Learning Day Sleep

 

Developing the skill of day sleep may not emerge naturally and beyond 4 months of age, it is a good idea to really concentrate on helping your little one perfect the ability.

One of the big reasons that young children struggle with day sleep is because they are not independent for night time sleep and as a result wake frequently and are not well rested at the start of each day.  This has a negative knock on effect to the daytime structure and can make it very hard for parents to master day time sleep.  Ensure that this element is in place first and then either simultaneously begin working on naps, or at least once the night time appears more organized, then you can begin to establish healthy day sleep too.

Firstly, refer to the chart over to find out how much sleep your child may typically need.

Begin to observe when they naturally appear tired.

Create an abbreviated bedtime routine: a predictable and expected sequence of events that help to signal to your child “this is what happens at sleep time”

Make sure the routine happens in the bedroom.

Avoid stimulating activity before sleep time

Ensure that the room is adequately dark.

Block out external or sudden noises.

Ensure that your child is well fed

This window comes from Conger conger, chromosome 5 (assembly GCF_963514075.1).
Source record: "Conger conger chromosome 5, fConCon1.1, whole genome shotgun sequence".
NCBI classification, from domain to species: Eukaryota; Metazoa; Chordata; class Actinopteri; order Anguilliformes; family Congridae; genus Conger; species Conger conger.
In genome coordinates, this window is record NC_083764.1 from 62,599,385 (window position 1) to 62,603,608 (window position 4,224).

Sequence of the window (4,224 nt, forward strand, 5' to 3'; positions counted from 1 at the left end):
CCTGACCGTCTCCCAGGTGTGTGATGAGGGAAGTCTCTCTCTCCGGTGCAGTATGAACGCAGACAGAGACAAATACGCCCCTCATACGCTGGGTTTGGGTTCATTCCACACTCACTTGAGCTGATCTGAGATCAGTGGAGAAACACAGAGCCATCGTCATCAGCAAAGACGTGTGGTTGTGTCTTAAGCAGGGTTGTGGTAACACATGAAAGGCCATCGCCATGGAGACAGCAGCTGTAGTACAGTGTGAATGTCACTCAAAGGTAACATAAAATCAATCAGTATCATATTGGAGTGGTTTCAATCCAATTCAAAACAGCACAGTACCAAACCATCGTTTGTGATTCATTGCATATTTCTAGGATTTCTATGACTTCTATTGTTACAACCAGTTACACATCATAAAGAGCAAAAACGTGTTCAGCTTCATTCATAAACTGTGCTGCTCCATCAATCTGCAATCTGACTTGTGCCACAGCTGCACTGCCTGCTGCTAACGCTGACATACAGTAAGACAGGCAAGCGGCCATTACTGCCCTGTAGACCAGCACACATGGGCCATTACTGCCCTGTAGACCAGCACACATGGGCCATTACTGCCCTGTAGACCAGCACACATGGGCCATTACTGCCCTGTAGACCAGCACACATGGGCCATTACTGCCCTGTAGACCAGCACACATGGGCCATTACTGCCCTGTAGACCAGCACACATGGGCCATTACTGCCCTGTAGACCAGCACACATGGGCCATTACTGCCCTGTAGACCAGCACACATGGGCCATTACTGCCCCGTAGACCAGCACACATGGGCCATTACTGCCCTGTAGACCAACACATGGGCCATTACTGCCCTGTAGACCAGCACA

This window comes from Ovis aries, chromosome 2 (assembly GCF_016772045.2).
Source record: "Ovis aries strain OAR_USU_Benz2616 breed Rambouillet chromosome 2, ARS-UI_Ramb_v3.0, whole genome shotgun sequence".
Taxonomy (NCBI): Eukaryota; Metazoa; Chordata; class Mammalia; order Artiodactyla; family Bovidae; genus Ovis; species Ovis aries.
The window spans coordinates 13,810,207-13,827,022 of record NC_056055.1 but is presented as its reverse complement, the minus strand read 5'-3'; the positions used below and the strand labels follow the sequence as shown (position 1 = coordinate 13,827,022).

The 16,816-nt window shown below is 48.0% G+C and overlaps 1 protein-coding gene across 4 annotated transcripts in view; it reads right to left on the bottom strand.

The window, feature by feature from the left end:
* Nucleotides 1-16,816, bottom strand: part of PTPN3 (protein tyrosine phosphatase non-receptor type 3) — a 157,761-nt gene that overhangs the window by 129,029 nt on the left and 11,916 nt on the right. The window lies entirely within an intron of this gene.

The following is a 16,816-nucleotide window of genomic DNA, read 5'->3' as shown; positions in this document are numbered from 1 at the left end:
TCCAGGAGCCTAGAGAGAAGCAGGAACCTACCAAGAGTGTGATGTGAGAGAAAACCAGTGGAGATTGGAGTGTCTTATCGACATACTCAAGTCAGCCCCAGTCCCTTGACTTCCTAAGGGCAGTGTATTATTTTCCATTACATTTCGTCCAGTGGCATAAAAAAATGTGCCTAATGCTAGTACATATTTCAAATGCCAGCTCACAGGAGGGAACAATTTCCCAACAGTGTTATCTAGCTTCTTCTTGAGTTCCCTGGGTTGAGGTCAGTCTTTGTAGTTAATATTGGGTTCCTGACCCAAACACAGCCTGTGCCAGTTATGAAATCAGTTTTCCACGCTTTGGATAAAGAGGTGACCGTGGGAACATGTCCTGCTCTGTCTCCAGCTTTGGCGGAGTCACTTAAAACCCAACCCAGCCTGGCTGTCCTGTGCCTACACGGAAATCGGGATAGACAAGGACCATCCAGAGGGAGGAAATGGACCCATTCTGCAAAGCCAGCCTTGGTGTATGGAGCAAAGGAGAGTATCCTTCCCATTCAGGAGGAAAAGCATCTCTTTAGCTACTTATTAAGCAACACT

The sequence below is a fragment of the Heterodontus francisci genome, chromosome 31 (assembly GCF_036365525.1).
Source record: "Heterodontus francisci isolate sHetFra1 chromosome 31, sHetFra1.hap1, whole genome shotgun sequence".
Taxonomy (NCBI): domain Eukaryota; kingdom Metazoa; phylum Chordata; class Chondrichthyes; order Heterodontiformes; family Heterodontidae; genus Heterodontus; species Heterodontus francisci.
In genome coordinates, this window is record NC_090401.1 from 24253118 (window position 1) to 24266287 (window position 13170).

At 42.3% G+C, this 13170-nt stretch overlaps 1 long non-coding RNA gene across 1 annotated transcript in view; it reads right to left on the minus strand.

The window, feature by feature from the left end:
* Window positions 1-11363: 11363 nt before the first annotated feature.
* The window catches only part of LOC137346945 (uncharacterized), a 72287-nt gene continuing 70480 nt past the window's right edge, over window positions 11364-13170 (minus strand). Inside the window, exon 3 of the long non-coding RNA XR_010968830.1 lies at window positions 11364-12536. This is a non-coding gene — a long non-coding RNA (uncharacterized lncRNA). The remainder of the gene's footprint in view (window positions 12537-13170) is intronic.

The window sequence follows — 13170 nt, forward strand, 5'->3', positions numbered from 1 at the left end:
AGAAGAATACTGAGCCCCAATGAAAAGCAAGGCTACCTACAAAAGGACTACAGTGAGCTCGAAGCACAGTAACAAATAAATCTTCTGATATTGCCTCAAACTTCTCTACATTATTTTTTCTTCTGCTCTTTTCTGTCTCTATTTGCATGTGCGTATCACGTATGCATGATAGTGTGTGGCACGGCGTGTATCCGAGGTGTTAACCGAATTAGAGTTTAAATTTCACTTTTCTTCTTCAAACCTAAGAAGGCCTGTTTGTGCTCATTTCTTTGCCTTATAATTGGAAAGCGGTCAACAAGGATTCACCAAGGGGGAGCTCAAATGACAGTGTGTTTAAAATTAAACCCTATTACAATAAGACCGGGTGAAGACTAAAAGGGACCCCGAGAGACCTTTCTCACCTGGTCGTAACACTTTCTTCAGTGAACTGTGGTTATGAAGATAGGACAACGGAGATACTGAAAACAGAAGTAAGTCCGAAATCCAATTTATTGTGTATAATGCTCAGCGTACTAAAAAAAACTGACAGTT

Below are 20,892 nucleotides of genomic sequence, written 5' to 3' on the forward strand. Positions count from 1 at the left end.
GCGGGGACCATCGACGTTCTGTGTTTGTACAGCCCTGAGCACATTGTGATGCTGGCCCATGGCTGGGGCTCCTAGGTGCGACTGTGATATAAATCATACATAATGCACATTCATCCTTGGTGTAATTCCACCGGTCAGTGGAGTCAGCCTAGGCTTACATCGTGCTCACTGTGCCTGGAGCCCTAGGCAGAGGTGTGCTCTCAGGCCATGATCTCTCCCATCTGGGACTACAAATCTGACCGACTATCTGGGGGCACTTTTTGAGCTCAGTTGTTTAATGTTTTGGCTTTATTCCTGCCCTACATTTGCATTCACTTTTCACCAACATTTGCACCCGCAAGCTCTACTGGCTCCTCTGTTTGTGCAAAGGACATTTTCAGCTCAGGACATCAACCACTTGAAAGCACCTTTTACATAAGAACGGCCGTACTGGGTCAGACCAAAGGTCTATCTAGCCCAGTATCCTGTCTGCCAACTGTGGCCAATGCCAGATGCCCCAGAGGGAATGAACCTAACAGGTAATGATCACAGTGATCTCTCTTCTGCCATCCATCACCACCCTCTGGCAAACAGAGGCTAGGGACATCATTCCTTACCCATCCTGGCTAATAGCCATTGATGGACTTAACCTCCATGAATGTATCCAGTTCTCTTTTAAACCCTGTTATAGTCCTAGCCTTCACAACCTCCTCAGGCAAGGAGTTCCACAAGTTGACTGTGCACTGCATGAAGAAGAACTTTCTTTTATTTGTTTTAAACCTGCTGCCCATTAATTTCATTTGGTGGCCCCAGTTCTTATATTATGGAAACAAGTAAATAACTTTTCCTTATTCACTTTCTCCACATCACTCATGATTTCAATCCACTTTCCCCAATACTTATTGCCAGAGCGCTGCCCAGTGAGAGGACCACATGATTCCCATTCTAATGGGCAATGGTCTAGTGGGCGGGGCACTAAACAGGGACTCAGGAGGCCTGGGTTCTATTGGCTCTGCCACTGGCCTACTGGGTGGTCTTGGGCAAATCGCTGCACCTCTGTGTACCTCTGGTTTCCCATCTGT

Make sure that they are getting outside exercise and fresh air

Consider putting them in a sleeping bag at nap time if you use one at bedtime

Regulate the room temperature, we don’t sleep well if we are too hot or too cold

Give them time to fall asleep.  It can take the body 15/20 minutes to fall asleep and longer if they are doing it for the first time. Stay and support them if they require your help. Try not to create new sleep associations that you will not be able to sustain, or that will have them waking during their natural sleep phases.

Ensure that what happens as they are falling asleep is a constant when they are asleep, so avoid music that will turn off, or constant rubbing.

In the event that you are hoping to extend your child’s sleep time, it is worth investing some time trying to get them to go back to sleep, mid nap, especially if they wake before 45 minutes and if they do not appear refreshed.

 

How much day sleep?

 

3 months-5 hours (3 naps)

6 months-3 ¼ hours (3 naps)

9 months-3 hours (2 naps)

12 months-2 ¼ (2 naps)

18 months-2 ¼ (1 nap)

2 Years 2 hours (1 nap)

3 Years 1.5 hours (1 nap)

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Lucy Wolfe

I am a mum of four young children, founder and principle of Sleep Matters – Help Your Child Sleep, a private sleep consulting practice where I enjoy providing knowledge, expertise and valuable support to families across the country. I have completed extensive training and continuing professional development with leading sleep specialists and I am the European Director of the International Association of Professional Sleep Consultants.